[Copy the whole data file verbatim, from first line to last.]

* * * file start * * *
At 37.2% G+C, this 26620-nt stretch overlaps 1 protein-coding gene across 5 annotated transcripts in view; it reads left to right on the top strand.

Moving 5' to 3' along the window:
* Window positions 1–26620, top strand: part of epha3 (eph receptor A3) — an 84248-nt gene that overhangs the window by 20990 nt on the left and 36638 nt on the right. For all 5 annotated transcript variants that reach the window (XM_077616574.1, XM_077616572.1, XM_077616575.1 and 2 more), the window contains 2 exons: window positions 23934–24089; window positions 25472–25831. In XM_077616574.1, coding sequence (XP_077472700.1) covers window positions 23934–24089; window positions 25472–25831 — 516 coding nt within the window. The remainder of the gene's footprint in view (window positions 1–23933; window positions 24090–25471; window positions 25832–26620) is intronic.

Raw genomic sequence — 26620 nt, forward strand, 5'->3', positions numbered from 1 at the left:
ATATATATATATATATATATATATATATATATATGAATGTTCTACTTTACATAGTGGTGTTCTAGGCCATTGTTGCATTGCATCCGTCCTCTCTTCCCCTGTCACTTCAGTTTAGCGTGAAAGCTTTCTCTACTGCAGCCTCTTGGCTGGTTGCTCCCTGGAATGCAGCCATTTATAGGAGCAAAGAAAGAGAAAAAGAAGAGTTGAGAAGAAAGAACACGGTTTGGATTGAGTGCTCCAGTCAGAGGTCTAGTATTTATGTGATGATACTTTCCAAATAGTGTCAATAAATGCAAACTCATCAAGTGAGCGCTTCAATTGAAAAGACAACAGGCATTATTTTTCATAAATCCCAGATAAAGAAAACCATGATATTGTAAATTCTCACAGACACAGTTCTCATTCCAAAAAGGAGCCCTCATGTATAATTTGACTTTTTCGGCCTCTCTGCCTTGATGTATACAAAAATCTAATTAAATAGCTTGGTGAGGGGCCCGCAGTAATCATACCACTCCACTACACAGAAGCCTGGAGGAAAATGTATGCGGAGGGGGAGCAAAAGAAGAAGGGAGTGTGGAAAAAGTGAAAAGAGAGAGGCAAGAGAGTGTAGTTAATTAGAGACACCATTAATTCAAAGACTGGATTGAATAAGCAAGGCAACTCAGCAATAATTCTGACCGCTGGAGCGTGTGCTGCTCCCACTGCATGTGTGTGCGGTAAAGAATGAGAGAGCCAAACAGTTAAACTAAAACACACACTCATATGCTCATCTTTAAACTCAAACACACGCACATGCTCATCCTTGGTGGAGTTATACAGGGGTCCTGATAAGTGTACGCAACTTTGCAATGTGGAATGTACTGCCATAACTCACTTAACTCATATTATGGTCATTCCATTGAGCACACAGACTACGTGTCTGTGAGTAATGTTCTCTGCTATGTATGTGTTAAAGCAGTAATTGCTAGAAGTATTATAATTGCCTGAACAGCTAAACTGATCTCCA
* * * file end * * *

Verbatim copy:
At 37.2% G+C, this 26620-nt stretch overlaps 1 protein-coding gene across 5 annotated transcripts in view; it reads left to right on the top strand.

Moving 5' to 3' along the window:
* Window positions 1–26620, top strand: part of epha3 (eph receptor A3) — an 84248-nt gene that overhangs the window by 20990 nt on the left and 36638 nt on the right. For all 5 annotated transcript variants that reach the window (XM_077616574.1, XM_077616572.1, XM_077616575.1 and 2 more), the window contains 2 exons: window positions 23934–24089; window positions 25472–25831. In XM_077616574.1, coding sequence (XP_077472700.1) covers window positions 23934–24089; window positions 25472–25831 — 516 coding nt within the window. The remainder of the gene's footprint in view (window positions 1–23933; window positions 24090–25471; window positions 25832–26620) is intronic.

Raw genomic sequence — 26620 nt, forward strand, 5'->3', positions numbered from 1 at the left:
ATATATATATATATATATATATATATATATATATGAATGTTCTACTTTACATAGTGGTGTTCTAGGCCATTGTTGCATTGCATCCGTCCTCTCTTCCCCTGTCACTTCAGTTTAGCGTGAAAGCTTTCTCTACTGCAGCCTCTTGGCTGGTTGCTCCCTGGAATGCAGCCATTTATAGGAGCAAAGAAAGAGAAAAAGAAGAGTTGAGAAGAAAGAACACGGTTTGGATTGAGTGCTCCAGTCAGAGGTCTAGTATTTATGTGATGATACTTTCCAAATAGTGTCAATAAATGCAAACTCATCAAGTGAGCGCTTCAATTGAAAAGACAACAGGCATTATTTTTCATAAATCCCAGATAAAGAAAACCATGATATTGTAAATTCTCACAGACACAGTTCTCATTCCAAAAAGGAGCCCTCATGTATAATTTGACTTTTTCGGCCTCTCTGCCTTGATGTATACAAAAATCTAATTAAATAGCTTGGTGAGGGGCCCGCAGTAATCATACCACTCCACTACACAGAAGCCTGGAGGAAAATGTATGCGGAGGGGGAGCAAAAGAAGAAGGGAGTGTGGAAAAAGTGAAAAGAGAGAGGCAAGAGAGTGTAGTTAATTAGAGACACCATTAATTCAAAGACTGGATTGAATAAGCAAGGCAACTCAGCAATAATTCTGACCGCTGGAGCGTGTGCTGCTCCCACTGCATGTGTGTGCGGTAAAGAATGAGAGAGCCAAACAGTTAAACTAAAACACACACTCATATGCTCATCTTTAAACTCAAACACACGCACATGCTCATCCTTGGTGGAGTTATACAGGGGTCCTGATAAGTGTACGCAACTTTGCAATGTGGAATGTACTGCCATAACTCACTTAACTCATATTATGGTCATTCCATTGAGCACACAGACTACGTGTCTGTGAGTAATGTTCTCTGCTATGTATGTGTTAAAGCAGTAATTGCTAGAAGTATTATAATTGCCTGAACAGCTAAACTGATCTCCA